I began to feel my appetite seep out of my pores and it must have been that if a mirror had been held up to me, I would have been exposed as a lucid white. Looking back to my son, there had been no change in his countenance–he blinked stupidly, his freckles no longer shined, and the first signs of drool were noticeable at his lip’s edge.
The single bulb hanging over the dining room seemed to me to be dying. The household darkness crept into the kitchen from empty rooms and stretched out thin tendrils to poke and prod at the normalcy of an everyday supper. I shuddered–at this the little man’s eyes seemed to shimmer in a manner almost akin to Alexander’s, though evidently more malicious.
With an effort I rose, strode around the girth of the table and snatched Alexander II from my son’s grasp. Instantly I knew I had made a miscalculation, as the exposed hand of Alexander shot up to latch onto my own arm–the one that held the dummy. My son’s face was suddenly one of enmity: wrinkled was his nose, bared were his teeth and venom exuded from his eyes. “Return him!” His voice was not its usual tone; instead it sounded raspy and worn, and contained nothing but the heavy-handed hammer of hate.
After a few ticks of silence–I was too shocked and frightful to respond–he let loose my arm, and his face fell to that same tired one which it had been before. He did not apologize, but sat still as if he had been drained now of all life. It was difficult to believe that he had only just held me with a grip so strong as to belong to a fully grown man.
“When the talent show comes, then again you shall have him,” I muttered. My son said nothing, and so I went to an empty closet in the hallway. There I stashed Alexander II on the lone shelf and shut the door as quickly as I could. It was only afterward I noticed my entire body quivering as one does when terribly excited or unintelligibly afraid.
The following day passed by with little disturbance, therefore I do not recall much of it. I remember only the despondent nature of my son, whom without his wooden accomplice seemed lost to the world. He stopped speaking almost entirely, and he no longer ventured to turn on the television or flip through the newspaper. Woe, indeed! My son seemed drained–my poor Alexander!–of all his hopes and enjoyments. His eyes no longer twinkled and the blue faded to a cloudy grey. His skin remained pale as if he were ill, but never once did he complain or admit to any discomfort.
No, it was I who felt the discomfort! If only I had realized sooner; if only I had thought to speak to him more directly. It is true what they say: aches within the bosom build, and until set free therein they live to torment and rot. But always–always!–must a tipping point come, and with it some explosive consequence. Forgive me, for here tear stains mark my page and I worry that emotion enough may end my tale without logic, who stands always outside and knocks.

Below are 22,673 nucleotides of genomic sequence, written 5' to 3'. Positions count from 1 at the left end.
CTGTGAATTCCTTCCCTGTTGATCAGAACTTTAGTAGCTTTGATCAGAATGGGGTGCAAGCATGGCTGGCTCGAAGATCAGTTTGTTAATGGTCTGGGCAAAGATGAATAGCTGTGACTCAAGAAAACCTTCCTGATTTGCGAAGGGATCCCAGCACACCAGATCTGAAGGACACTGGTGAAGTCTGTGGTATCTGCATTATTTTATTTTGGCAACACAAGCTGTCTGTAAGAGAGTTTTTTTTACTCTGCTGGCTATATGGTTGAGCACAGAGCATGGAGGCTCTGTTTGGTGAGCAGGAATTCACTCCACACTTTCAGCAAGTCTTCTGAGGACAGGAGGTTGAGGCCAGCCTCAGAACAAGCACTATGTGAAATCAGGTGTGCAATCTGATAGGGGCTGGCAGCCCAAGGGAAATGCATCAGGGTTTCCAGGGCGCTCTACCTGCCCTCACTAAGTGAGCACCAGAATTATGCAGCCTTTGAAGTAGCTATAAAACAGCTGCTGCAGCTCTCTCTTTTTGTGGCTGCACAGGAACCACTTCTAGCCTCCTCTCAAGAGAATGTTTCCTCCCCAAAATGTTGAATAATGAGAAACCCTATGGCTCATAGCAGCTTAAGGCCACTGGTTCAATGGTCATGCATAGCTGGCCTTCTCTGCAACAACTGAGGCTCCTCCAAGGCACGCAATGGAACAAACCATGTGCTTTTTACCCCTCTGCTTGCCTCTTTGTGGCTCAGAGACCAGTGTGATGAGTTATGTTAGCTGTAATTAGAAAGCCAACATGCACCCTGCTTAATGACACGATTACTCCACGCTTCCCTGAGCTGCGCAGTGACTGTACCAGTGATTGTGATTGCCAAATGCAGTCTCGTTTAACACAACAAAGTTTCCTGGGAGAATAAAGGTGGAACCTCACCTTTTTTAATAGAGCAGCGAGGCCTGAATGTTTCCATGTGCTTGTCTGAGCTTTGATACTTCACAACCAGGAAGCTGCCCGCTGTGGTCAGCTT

But alas! How shall I tell you of that fateful night? The stars were high and bright within their velvet blanket when I was woken by a creak downstairs. At first I thought–hoped!–that perhaps I had dreamt it, and that such a terrible sound had not occurred. Creak. Ah! There it was again! Had there ever been a more horrific sound? So soft it seeped into my very bed, and there began such a midnight chill as I have never had. It was then that I knew where from the utterance issued–the hallway closet!
I staggered from my bed and crept down the stairs in a hunched manner, until I set foot on the main floor. Careening about a corner, I came into the lit hallway. And there stood my son–in his crimson silk pajamas–before the closet, the door flung wide open. He stood rigid and erect, with his legs spread wide as if to brace for impact.
From within the sable darkness of the closet, I could see the still blacker eyes of the little man. It was then that the dummy raised its wooden head–without any help at all!–and met my gaze. In horror and error I stood in stunned silence, dread coursing through my veins. Alexander stepped forth into the closet, and just as the door swung shut I caught a glimpse of the little man’s arm–horror! oh, horror!–rising with stiff fingers outstretched towards my boy.
The slam of the door echoed in the quiescent house and spurred me into action. I leapt to it, wrenching and wringing and yanking–it had no lock!–upon the handle, but to no avail. I began pounding on the door, crying out in a voice that sounded, to my own ears, disillusioned.
It was moments–nay, hours?–later that the door yawned open and I was sent sprawling to the tile floor. From out of the shadows stepped my boy–oh, my Alexander!–and stood over me. No longer did he appear ill or frail. His colour had returned but with a cost. The twinkle in his eye, oh what been done?! It was now of something wretched and fell, and I feared to look upon it. At length a ghoulish grin spread upon his lips, and then he threw back his head and cackled–oh what sheer terror that sound! Horror! Horror!
Drained of strength, I remained crumpled on the floor as he tore by me and unclosed the front door. Out he went, and into the night he vanished.
Still lost is my son, somewhere in the hands of nature. I know not where he might have fled, nor indeed, why he fled in the first place. Hazy my mind feels when I recall the events of that awful night, but the memories themselves are sharp!
I have not removed Alexander II from the closet, nor have I looked at it since the evening my son left. I have left the closet to the abled fingers of the police, who have, since looking into that tiny room of horror, assured me that there is nothing out of the ordinary with the space nor so the dummy that resides within it. I did not ask, but it seems to me that they have left the little man there still.
It is now with great pain and sadness that I wait every day and every night for news about my son. In recent nights, I have sometimes been awoken by the small sound of a miserable whimper coming from the hallway closet. From it comes the repeated phrase, “Father! Still I live! Father! Still I live!”
I shudder to think of it, and wish no longer to speak of this most terrible business. That blackest sound of all things must reside within my broken imagination, for it seems to me to come from a wooden mouth.
Oh, my poor Alexander! My little boy! My son! Come back to me!